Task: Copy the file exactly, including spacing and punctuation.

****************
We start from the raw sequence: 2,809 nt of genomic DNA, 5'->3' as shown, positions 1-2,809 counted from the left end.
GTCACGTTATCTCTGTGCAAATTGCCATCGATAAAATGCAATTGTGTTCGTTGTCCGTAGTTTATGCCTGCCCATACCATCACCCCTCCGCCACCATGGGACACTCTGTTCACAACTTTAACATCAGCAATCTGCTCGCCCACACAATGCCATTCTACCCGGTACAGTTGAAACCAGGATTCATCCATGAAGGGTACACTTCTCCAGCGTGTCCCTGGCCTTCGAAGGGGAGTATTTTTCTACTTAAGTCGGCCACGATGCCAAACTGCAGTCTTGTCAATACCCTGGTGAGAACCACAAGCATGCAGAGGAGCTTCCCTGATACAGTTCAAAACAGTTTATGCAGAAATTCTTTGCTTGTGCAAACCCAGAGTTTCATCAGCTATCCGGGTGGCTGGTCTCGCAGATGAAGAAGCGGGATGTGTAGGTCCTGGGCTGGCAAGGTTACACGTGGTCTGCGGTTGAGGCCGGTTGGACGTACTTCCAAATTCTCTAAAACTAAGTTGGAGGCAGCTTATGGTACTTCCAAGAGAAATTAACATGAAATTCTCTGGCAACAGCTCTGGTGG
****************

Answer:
We start from the raw sequence: 2,809 nt of genomic DNA, 5'->3' as shown, positions 1-2,809 counted from the left end.
GTCACGTTATCTCTGTGCAAATTGCCATCGATAAAATGCAATTGTGTTCGTTGTCCGTAGTTTATGCCTGCCCATACCATCACCCCTCCGCCACCATGGGACACTCTGTTCACAACTTTAACATCAGCAATCTGCTCGCCCACACAATGCCATTCTACCCGGTACAGTTGAAACCAGGATTCATCCATGAAGGGTACACTTCTCCAGCGTGTCCCTGGCCTTCGAAGGGGAGTATTTTTCTACTTAAGTCGGCCACGATGCCAAACTGCAGTCTTGTCAATACCCTGGTGAGAACCACAAGCATGCAGAGGAGCTTCCCTGATACAGTTCAAAACAGTTTATGCAGAAATTCTTTGCTTGTGCAAACCCAGAGTTTCATCAGCTATCCGGGTGGCTGGTCTCGCAGATGAAGAAGCGGGATGTGTAGGTCCTGGGCTGGCAAGGTTACACGTGGTCTGCGGTTGAGGCCGGTTGGACGTACTTCCAAATTCTCTAAAACTAAGTTGGAGGCAGCTTATGGTACTTCCAAGAGAAATTAACATGAAATTCTCTGGCAACAGCTCTGGTGG